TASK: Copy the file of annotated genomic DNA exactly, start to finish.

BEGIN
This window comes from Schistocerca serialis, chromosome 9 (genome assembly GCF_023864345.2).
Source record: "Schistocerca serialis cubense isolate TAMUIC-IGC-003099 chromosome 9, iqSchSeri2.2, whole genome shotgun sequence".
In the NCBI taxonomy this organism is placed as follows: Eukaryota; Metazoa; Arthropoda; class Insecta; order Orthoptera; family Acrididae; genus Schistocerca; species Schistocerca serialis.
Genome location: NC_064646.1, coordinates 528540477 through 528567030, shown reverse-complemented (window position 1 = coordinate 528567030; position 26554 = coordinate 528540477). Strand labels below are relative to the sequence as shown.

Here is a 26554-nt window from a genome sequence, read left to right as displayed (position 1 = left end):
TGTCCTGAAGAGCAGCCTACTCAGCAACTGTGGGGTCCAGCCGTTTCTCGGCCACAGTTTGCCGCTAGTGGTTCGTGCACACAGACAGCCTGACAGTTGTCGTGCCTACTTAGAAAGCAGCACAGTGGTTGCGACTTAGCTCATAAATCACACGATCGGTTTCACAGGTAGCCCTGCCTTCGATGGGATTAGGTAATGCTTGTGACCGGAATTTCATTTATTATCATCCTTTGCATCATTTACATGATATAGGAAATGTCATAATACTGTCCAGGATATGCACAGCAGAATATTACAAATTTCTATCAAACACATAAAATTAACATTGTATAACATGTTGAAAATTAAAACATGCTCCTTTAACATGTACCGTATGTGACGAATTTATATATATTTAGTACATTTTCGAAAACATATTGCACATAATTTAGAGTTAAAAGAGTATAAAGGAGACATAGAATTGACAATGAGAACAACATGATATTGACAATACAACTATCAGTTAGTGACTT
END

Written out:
This window comes from Schistocerca serialis, chromosome 9 (genome assembly GCF_023864345.2).
Source record: "Schistocerca serialis cubense isolate TAMUIC-IGC-003099 chromosome 9, iqSchSeri2.2, whole genome shotgun sequence".
In the NCBI taxonomy this organism is placed as follows: Eukaryota; Metazoa; Arthropoda; class Insecta; order Orthoptera; family Acrididae; genus Schistocerca; species Schistocerca serialis.
Genome location: NC_064646.1, coordinates 528540477 through 528567030, shown reverse-complemented (window position 1 = coordinate 528567030; position 26554 = coordinate 528540477). Strand labels below are relative to the sequence as shown.

Here is a 26554-nt window from a genome sequence, read left to right as displayed (position 1 = left end):
TGTCCTGAAGAGCAGCCTACTCAGCAACTGTGGGGTCCAGCCGTTTCTCGGCCACAGTTTGCCGCTAGTGGTTCGTGCACACAGACAGCCTGACAGTTGTCGTGCCTACTTAGAAAGCAGCACAGTGGTTGCGACTTAGCTCATAAATCACACGATCGGTTTCACAGGTAGCCCTGCCTTCGATGGGATTAGGTAATGCTTGTGACCGGAATTTCATTTATTATCATCCTTTGCATCATTTACATGATATAGGAAATGTCATAATACTGTCCAGGATATGCACAGCAGAATATTACAAATTTCTATCAAACACATAAAATTAACATTGTATAACATGTTGAAAATTAAAACATGCTCCTTTAACATGTACCGTATGTGACGAATTTATATATATTTAGTACATTTTCGAAAACATATTGCACATAATTTAGAGTTAAAAGAGTATAAAGGAGACATAGAATTGACAATGAGAACAACATGATATTGACAATACAACTATCAGTTAGTGACTT